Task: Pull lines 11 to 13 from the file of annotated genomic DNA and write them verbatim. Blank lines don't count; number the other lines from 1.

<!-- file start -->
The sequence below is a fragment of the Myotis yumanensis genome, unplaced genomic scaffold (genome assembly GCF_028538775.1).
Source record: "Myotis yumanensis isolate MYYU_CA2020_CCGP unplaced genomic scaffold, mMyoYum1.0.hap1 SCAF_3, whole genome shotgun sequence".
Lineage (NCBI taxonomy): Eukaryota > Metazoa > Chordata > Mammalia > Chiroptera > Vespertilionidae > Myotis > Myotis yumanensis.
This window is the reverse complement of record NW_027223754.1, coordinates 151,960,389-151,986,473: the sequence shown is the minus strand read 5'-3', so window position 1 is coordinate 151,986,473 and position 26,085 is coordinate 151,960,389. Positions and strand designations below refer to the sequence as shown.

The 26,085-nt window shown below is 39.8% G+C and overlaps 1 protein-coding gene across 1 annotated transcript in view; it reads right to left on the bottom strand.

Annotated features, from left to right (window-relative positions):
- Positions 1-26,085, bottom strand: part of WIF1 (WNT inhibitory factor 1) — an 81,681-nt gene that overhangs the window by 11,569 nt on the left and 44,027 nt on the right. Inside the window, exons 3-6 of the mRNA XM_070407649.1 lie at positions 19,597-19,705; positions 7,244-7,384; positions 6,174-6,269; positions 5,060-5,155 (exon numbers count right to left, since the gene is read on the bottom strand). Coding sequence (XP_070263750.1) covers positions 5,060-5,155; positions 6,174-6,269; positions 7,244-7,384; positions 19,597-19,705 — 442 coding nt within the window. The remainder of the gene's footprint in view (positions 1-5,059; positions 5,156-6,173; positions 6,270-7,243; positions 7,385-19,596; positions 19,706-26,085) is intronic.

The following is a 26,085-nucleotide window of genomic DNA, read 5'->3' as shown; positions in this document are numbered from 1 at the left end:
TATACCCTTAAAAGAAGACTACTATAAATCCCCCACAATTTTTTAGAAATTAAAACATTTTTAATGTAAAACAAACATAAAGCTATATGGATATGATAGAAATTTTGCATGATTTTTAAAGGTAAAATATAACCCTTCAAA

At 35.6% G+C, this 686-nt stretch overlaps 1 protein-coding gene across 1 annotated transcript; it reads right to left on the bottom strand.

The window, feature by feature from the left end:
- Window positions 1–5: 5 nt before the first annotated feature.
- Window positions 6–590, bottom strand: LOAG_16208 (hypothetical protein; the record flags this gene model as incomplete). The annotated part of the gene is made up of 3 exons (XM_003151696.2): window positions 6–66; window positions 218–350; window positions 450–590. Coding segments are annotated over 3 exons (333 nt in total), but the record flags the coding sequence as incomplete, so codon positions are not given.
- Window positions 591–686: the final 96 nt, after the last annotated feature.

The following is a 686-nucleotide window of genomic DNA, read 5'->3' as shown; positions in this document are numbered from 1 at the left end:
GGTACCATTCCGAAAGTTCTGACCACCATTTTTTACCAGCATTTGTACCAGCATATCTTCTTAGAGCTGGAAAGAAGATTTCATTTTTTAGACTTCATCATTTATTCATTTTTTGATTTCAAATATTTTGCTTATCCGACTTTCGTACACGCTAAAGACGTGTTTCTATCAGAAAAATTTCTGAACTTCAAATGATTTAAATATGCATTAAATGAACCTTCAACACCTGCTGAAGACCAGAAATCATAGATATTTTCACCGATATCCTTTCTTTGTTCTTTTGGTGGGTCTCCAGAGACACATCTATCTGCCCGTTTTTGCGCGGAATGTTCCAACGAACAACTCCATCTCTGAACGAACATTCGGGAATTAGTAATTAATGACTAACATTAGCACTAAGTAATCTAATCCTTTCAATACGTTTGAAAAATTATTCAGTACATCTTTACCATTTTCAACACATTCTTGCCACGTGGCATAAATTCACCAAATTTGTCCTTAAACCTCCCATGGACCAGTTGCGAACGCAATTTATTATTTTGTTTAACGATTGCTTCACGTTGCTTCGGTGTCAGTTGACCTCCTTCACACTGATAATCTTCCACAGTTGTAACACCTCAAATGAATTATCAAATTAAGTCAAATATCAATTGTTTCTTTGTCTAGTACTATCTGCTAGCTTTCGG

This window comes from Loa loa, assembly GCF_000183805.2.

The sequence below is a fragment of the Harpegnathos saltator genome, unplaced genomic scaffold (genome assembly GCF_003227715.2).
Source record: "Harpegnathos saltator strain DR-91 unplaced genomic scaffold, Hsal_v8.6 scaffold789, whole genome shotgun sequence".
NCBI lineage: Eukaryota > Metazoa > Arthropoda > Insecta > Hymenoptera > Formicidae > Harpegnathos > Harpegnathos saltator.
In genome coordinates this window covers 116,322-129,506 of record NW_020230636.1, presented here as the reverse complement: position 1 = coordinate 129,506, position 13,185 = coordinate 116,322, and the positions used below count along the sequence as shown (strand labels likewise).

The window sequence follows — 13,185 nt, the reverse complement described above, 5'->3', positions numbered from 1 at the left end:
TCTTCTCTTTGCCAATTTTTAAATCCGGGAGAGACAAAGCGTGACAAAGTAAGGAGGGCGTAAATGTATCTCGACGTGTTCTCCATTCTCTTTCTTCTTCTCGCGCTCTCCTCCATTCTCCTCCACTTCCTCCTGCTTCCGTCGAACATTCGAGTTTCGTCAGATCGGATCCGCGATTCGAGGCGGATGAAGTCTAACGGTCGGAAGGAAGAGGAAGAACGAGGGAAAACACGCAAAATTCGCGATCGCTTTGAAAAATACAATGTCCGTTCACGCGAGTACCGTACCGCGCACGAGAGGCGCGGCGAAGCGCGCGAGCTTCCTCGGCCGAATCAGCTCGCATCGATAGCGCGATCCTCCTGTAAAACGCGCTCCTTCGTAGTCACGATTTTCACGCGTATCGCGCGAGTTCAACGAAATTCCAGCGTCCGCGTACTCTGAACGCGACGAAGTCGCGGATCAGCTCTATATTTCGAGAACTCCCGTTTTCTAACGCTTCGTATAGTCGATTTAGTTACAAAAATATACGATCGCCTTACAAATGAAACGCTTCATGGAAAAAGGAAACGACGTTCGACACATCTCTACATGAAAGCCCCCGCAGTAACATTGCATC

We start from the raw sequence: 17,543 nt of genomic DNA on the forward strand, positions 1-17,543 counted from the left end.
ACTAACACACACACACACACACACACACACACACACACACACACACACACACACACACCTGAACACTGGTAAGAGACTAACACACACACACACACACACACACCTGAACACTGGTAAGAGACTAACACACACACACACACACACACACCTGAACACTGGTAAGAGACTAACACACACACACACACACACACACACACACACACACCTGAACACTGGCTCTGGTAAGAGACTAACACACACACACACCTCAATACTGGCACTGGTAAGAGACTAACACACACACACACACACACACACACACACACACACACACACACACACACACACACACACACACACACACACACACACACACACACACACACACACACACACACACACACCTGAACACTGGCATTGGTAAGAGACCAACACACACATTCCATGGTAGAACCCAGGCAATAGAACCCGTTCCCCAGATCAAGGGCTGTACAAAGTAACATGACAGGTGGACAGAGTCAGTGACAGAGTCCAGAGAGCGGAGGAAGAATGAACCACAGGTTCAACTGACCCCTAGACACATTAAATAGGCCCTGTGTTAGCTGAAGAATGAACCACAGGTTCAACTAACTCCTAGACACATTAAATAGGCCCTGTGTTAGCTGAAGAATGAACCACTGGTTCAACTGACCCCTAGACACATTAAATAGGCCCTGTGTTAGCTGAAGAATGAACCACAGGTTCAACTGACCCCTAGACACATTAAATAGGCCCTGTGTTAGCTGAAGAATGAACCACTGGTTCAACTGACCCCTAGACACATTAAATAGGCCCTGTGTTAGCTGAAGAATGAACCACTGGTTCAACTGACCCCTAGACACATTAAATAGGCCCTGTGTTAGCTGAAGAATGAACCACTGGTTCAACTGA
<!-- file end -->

The window, feature by feature from the left end:
- Window positions 1–5: 5 nt before the first annotated feature.
- Window positions 6–590, bottom strand: LOAG_16208 (hypothetical protein; the record flags this gene model as incomplete). The annotated part of the gene is made up of 3 exons (XM_003151696.2): window positions 6–66; window positions 218–350; window positions 450–590. Coding segments are annotated over 3 exons (333 nt in total), but the record flags the coding sequence as incomplete, so codon positions are not given.